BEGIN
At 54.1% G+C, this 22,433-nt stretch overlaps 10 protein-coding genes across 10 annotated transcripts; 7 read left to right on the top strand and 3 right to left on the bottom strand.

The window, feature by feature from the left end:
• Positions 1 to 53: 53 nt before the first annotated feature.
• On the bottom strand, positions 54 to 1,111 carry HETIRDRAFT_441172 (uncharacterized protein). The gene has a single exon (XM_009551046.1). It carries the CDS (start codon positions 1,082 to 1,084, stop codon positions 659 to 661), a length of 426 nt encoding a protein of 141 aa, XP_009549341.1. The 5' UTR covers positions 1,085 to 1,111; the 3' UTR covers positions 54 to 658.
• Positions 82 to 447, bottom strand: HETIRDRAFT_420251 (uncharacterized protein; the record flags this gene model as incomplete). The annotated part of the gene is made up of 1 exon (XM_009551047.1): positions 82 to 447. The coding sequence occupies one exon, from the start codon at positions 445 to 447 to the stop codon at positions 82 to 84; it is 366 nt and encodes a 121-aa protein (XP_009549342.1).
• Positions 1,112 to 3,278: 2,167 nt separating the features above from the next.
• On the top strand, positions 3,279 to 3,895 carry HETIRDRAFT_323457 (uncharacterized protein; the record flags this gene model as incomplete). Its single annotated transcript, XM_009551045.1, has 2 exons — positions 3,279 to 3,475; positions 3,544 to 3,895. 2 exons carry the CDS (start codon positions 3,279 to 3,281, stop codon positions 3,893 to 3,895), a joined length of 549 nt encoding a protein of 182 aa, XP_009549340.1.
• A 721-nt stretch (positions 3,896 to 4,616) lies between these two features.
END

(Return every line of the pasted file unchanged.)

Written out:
At 54.1% G+C, this 22,433-nt stretch overlaps 10 protein-coding genes across 10 annotated transcripts; 7 read left to right on the top strand and 3 right to left on the bottom strand.

The window, feature by feature from the left end:
• Positions 1 to 53: 53 nt before the first annotated feature.
• On the bottom strand, positions 54 to 1,111 carry HETIRDRAFT_441172 (uncharacterized protein). The gene has a single exon (XM_009551046.1). It carries the CDS (start codon positions 1,082 to 1,084, stop codon positions 659 to 661), a length of 426 nt encoding a protein of 141 aa, XP_009549341.1. The 5' UTR covers positions 1,085 to 1,111; the 3' UTR covers positions 54 to 658.
• Positions 82 to 447, bottom strand: HETIRDRAFT_420251 (uncharacterized protein; the record flags this gene model as incomplete). The annotated part of the gene is made up of 1 exon (XM_009551047.1): positions 82 to 447. The coding sequence occupies one exon, from the start codon at positions 445 to 447 to the stop codon at positions 82 to 84; it is 366 nt and encodes a 121-aa protein (XP_009549342.1).
• Positions 1,112 to 3,278: 2,167 nt separating the features above from the next.
• On the top strand, positions 3,279 to 3,895 carry HETIRDRAFT_323457 (uncharacterized protein; the record flags this gene model as incomplete). Its single annotated transcript, XM_009551045.1, has 2 exons — positions 3,279 to 3,475; positions 3,544 to 3,895. 2 exons carry the CDS (start codon positions 3,279 to 3,281, stop codon positions 3,893 to 3,895), a joined length of 549 nt encoding a protein of 182 aa, XP_009549340.1.
• A 721-nt stretch (positions 3,896 to 4,616) lies between these two features.